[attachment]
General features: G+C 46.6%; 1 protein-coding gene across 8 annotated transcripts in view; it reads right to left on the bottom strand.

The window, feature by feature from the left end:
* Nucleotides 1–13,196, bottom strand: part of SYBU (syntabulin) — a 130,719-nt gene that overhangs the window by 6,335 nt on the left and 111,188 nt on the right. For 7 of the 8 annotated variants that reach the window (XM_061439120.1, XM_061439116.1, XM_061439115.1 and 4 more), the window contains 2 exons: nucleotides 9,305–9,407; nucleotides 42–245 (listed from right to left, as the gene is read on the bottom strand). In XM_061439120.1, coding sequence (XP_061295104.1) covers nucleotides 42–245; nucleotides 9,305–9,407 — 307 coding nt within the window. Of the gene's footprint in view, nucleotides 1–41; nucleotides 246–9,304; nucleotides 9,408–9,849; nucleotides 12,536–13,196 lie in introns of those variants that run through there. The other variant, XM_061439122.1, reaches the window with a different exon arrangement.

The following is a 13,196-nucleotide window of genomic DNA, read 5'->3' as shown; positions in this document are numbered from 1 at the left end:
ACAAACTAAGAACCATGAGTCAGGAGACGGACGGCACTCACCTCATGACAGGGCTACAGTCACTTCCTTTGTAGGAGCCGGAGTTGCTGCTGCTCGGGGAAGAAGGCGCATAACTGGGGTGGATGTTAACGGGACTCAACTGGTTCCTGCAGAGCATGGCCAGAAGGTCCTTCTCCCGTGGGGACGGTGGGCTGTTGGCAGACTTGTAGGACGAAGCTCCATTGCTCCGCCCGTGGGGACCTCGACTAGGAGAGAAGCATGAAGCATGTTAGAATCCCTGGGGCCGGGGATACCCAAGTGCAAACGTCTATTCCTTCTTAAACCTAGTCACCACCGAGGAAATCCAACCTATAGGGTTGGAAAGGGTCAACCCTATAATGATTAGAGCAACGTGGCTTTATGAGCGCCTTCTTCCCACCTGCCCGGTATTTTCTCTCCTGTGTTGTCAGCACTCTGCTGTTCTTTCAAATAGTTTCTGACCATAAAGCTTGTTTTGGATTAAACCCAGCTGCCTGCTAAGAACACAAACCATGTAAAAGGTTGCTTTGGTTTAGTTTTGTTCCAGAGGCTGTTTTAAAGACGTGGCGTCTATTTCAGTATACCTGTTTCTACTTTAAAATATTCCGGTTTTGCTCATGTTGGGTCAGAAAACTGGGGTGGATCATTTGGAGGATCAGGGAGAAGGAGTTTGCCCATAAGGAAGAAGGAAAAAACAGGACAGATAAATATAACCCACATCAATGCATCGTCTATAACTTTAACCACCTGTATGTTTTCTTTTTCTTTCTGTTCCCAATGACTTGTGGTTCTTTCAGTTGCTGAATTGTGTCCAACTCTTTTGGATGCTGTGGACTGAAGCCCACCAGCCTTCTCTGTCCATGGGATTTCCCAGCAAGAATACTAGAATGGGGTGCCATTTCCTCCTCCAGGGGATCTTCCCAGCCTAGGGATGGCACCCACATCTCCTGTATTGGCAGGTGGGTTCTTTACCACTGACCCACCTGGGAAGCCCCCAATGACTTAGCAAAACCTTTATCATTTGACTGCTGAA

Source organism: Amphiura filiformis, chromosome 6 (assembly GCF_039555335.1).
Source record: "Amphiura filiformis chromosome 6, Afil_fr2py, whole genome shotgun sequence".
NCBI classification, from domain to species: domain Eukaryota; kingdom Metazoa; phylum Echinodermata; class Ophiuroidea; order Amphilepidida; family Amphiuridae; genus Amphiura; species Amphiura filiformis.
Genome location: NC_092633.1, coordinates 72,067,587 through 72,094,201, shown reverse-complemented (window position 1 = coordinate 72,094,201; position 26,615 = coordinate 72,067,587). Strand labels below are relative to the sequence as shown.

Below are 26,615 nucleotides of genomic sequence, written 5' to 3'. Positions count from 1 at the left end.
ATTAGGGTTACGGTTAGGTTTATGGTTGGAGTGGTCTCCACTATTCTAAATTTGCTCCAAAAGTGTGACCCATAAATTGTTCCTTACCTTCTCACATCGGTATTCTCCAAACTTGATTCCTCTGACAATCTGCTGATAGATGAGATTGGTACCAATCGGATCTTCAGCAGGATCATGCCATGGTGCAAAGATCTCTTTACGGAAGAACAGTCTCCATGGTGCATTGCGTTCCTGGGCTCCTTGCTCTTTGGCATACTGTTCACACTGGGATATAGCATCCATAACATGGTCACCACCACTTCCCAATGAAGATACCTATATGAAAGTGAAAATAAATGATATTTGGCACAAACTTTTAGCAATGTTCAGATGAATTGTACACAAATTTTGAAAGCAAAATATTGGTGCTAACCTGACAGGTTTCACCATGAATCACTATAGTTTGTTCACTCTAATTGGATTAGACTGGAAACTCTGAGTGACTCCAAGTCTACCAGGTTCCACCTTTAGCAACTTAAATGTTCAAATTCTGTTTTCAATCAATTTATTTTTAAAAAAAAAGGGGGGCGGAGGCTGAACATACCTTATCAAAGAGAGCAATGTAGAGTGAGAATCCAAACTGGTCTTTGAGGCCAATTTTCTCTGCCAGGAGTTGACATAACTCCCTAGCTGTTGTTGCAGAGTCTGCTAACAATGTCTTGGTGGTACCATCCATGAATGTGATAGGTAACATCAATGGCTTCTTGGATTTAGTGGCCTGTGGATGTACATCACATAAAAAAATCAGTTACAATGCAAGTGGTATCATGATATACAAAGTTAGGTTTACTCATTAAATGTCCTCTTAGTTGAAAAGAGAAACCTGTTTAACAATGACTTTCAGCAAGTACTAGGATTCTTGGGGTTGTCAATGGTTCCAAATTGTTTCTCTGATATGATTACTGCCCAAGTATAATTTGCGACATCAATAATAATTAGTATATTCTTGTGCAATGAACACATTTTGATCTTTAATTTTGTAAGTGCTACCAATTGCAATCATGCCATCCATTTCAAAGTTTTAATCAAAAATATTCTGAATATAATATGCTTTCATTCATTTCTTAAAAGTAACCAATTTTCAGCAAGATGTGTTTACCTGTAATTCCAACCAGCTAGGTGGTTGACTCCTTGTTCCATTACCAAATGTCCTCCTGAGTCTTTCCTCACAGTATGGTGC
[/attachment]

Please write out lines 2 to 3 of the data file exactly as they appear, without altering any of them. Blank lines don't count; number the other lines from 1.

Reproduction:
The window, feature by feature from the left end:
* Nucleotides 1–13,196, bottom strand: part of SYBU (syntabulin) — a 130,719-nt gene that overhangs the window by 6,335 nt on the left and 111,188 nt on the right. For 7 of the 8 annotated variants that reach the window (XM_061439120.1, XM_061439116.1, XM_061439115.1 and 4 more), the window contains 2 exons: nucleotides 9,305–9,407; nucleotides 42–245 (listed from right to left, as the gene is read on the bottom strand). In XM_061439120.1, coding sequence (XP_061295104.1) covers nucleotides 42–245; nucleotides 9,305–9,407 — 307 coding nt within the window. Of the gene's footprint in view, nucleotides 1–41; nucleotides 246–9,304; nucleotides 9,408–9,849; nucleotides 12,536–13,196 lie in introns of those variants that run through there. The other variant, XM_061439122.1, reaches the window with a different exon arrangement.